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Tax Implications of Active Equity Management Performance

Data has shown that it’s challenging for active investment managers to beat the S&P 500 Index, even more so when fees and taxes are taken into consideration. With patience and discipline investors can enjoy the rewards of capital appreciation without realizing significant capital gains.

"It's not how much money you make, but how much money you keep, how hard it works for you, and how many generations you keep it for” – Robert Kiyosaki

A review of active, equity management performance suggests that manager selection is challenging.  Investors should proceed cautiously and not forget to consider tax implications.  It is debated when both fees and taxes are taken into consideration, whether active management can beat the market.  When evaluating a large sample of money managers, it would appear that most fail to deliver market beating performance after fees and taxes are evaluated.

However, Curran’s Core Growth Equity strategy has stood apart throughout its history.  Curran has been a top-performer offering market beating returns after fees and has consistently been among the top quartile among its peers.  At Curran we have generally enjoyed market beating performance after fees over both short and long-term periods.  Using the eVestment database of over 400 large cap core equity strategies, Curran’s Core Growth ranks in the top quartile of its peers across 1, 3, 5 and 10 year periods as of June 30, 2019.

In 2018, S&P reports that over 60% of large cap equity funds failed to beat the S&P 500.  The numbers are worse over longer periods with over 75% of strategies failing to beat the S&P 500 over 3 years.  Complicating analysis over even longer periods, columnist Mark Hulbert points out in a 2018 MarketWatch article that 34% of large cap funds from 15 years ago no longer exist, having closed, returning money to investors or having merged with other funds.  Curran’s Core Growth Equity's record now stretches back over 20 years.

Performance alone should not be the only consideration for investors, particularly those with taxable accounts.  The Morningstar Tax Cost Ratio measures how much a fund's annualized return is reduced by the taxes investors pay on distributions. Mutual funds regularly distribute stock dividends, bond dividends and capital gains to their shareholders.  Investors then must pay taxes on those distributions during the year they were received.

According to Morningstar the average tax-cost ratio for equity funds tends to fall between 1.0 and 1.2.  Like an expense ratio, the tax cost ratio is a measure of how one factor can negatively impact performance.  Also, like an expense ratio, it is usually concentrated in the range of 0 - 5%.  0% indicates that the fund had no taxable distributions and 5% indicates that the fund was less tax efficient.  A fund with a ratio of 1.0 would reduce the strategy’s total return by 1.0% when taking taxes into consideration.  

Analysis as of 6/30/2019

10 Year

5 Year

3 Year

1 Year

Curran Rep Acct A before taxes - net





Curran Rep Acct A after taxes - net





Curran Tax Efficient Morningstar Tax Cost Ratio





VFINX - Vanguard 500 Index Fund before taxes





VFINX - Vanguard 500 Index Fund after taxes on distributions





VFINX - Vanguard 500 Index Fund Tax Efficient Morningstar Tax Cost Ratio





The above chart compares a Curran Core Growth representative account with the largest index fund in the world, Vanguard's passive and tax efficient, Vanguard 500 Index Fund.  At Curran, we have generally done a very good job by outperforming the benchmark S&P 500 Index vehicle, particularly over the last three years.   Across all periods Curran outperforms the index fund both after fees and after taxes.  In addition, Curran’s Core Growth representative account has managed to be more tax efficient as measured by Morningstar than the Vanguard 500 Index Fund over the rolling 1, 3 and 5 year periods.  In fact, over the last year the account  resulted in no realized capital gains, while the index fund lost (0.46%) of its total return due to taxes.  Over the last 10 years, we can state that Curran has been tax aware in its management of Core Growth Equity.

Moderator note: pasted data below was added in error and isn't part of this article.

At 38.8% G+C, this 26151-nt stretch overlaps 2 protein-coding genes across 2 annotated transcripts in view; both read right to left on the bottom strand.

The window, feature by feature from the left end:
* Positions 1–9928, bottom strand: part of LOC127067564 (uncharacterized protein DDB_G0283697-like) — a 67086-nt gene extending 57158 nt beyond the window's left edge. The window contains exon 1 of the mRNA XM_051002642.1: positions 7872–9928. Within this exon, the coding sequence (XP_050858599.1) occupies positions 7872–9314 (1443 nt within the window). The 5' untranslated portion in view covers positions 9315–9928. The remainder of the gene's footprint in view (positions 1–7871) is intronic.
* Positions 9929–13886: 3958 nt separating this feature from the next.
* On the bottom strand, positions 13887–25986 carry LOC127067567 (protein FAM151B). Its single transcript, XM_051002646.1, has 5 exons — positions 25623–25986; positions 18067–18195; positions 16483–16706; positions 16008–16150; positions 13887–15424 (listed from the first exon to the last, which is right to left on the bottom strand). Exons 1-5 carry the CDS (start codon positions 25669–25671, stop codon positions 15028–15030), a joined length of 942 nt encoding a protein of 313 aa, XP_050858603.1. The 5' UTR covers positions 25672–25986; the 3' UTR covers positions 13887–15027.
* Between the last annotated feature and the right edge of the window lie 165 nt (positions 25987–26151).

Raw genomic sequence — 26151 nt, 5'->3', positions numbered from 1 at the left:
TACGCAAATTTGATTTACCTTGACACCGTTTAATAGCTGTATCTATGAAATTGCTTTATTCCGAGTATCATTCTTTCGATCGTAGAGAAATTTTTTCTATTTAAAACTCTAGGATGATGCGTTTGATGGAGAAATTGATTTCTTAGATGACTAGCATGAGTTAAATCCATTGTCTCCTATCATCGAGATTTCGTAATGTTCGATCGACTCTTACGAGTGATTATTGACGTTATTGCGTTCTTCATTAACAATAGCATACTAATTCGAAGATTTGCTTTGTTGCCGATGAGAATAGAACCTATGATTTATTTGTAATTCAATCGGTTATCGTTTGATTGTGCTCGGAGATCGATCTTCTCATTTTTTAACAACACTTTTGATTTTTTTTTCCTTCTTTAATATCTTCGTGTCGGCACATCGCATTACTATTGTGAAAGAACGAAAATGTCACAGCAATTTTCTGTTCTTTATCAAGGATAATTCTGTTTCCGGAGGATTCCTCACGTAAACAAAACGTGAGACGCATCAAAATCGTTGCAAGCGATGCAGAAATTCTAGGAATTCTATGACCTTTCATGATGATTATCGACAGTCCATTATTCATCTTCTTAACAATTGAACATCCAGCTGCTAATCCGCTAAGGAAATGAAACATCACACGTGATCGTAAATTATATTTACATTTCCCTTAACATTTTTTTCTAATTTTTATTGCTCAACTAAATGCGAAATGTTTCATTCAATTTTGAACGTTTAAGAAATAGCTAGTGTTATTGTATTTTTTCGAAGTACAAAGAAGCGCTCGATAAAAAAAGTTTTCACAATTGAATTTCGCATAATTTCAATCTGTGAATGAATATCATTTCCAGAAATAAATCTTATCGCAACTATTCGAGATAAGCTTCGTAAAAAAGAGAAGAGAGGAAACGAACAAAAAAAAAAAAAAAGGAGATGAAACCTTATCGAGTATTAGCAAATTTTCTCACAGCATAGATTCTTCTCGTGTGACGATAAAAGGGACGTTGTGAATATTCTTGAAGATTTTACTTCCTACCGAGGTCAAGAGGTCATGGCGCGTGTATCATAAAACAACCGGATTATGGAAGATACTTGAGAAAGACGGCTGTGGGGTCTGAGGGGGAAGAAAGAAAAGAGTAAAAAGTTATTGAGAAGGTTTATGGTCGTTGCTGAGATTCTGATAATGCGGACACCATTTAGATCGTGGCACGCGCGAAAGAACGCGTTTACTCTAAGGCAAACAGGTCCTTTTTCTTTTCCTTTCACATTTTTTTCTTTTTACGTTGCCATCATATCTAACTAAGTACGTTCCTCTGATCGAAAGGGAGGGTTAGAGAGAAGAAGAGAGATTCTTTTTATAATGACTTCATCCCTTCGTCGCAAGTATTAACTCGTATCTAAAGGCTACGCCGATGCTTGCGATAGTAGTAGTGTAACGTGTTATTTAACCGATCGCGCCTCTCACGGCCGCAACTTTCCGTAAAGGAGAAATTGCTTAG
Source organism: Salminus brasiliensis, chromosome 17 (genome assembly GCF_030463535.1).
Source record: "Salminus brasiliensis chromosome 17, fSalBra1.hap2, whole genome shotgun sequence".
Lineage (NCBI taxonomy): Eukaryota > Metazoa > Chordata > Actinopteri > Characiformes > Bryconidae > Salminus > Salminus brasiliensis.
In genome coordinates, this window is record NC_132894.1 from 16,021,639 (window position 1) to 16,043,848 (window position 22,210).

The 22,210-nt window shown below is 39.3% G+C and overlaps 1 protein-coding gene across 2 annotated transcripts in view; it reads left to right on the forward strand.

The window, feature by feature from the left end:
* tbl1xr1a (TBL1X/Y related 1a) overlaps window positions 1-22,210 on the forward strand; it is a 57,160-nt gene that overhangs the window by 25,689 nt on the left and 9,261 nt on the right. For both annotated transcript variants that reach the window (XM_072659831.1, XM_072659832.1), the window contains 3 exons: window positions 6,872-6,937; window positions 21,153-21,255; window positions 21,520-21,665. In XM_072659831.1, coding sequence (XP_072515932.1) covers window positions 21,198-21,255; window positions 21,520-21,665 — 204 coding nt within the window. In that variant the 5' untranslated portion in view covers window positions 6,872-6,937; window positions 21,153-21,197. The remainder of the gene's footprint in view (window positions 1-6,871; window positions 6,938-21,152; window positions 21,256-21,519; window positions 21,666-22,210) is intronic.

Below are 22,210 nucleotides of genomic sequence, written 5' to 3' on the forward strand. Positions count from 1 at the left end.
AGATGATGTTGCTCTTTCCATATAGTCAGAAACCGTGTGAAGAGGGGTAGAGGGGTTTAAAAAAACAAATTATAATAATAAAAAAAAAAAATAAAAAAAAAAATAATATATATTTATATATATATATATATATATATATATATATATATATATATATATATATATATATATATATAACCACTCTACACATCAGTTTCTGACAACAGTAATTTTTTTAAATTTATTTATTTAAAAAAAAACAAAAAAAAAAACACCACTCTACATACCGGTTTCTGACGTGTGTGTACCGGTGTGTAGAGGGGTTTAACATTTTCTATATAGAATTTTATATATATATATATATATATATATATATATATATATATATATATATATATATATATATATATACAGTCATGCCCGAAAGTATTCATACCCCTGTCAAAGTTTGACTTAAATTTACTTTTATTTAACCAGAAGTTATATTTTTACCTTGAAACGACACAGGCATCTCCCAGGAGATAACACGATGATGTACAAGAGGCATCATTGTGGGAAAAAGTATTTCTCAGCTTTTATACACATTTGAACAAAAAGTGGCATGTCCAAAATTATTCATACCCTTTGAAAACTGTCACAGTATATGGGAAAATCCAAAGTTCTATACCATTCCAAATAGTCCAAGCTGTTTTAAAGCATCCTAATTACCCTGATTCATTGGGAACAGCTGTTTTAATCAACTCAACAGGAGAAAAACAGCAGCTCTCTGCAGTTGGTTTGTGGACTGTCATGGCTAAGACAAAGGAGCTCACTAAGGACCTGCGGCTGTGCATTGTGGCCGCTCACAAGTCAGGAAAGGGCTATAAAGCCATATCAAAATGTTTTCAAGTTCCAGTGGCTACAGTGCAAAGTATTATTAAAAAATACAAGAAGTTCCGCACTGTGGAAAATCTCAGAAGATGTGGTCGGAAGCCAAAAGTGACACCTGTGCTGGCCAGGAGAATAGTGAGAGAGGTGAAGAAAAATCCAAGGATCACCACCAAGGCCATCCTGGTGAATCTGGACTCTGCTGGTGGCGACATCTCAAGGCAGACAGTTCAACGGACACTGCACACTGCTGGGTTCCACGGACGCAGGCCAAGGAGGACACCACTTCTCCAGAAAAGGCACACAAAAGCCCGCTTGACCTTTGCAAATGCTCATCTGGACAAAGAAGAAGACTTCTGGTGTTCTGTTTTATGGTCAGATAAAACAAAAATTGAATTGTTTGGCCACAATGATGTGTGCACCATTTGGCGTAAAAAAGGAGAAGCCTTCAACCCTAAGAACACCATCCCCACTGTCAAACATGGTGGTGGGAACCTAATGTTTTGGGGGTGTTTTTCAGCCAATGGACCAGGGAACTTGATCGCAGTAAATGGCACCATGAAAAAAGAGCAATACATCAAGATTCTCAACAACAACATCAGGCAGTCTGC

Data has shown that it’s challenging for active managers to beat the S&P 500 Index, even more so when fees and taxes are taken into consideration.  While there will be times when Core Growth is out of favor, our results illustrate that patient investors will be rewarded for holding the best quality companies over many years rather than pursuing a more actively traded approach with high portfolio turnover.  Active trading increases costs and high portfolio turnover generally increases realized capital gains.  With patience and discipline, investors can enjoy the rewards of capital appreciation without realizing significant capital gains.



Kevin T. Curran, CFA
President & Chief Investment Officer
Curran Investment Management® is Defining Quality®

Please check with your Curran Wealth relationship manager, or contact Curran Wealth Management if you have any questions. 518.391.4200 •info@curranllc.com

The material contained in this article is for educational and informational purposes only.  The information herein is considered to be obtained from reference sources deemed reliable, but no representation or warranty is made as to its accuracy or completeness. It is not, and should not be regarded as “investment advice” or construed as a “recommendation” or an offer to buy or sell a security.  CIM, LLC does not provide tax or legal advice.  No one connected with CIM, LLC can ensure tax consequences of any transaction.  The information contained in this article may not apply to your personal circumstances.  Before making any decision or taking any action, you should consult a professional advisor who has been provided with all pertinent facts relevant to your particular situation.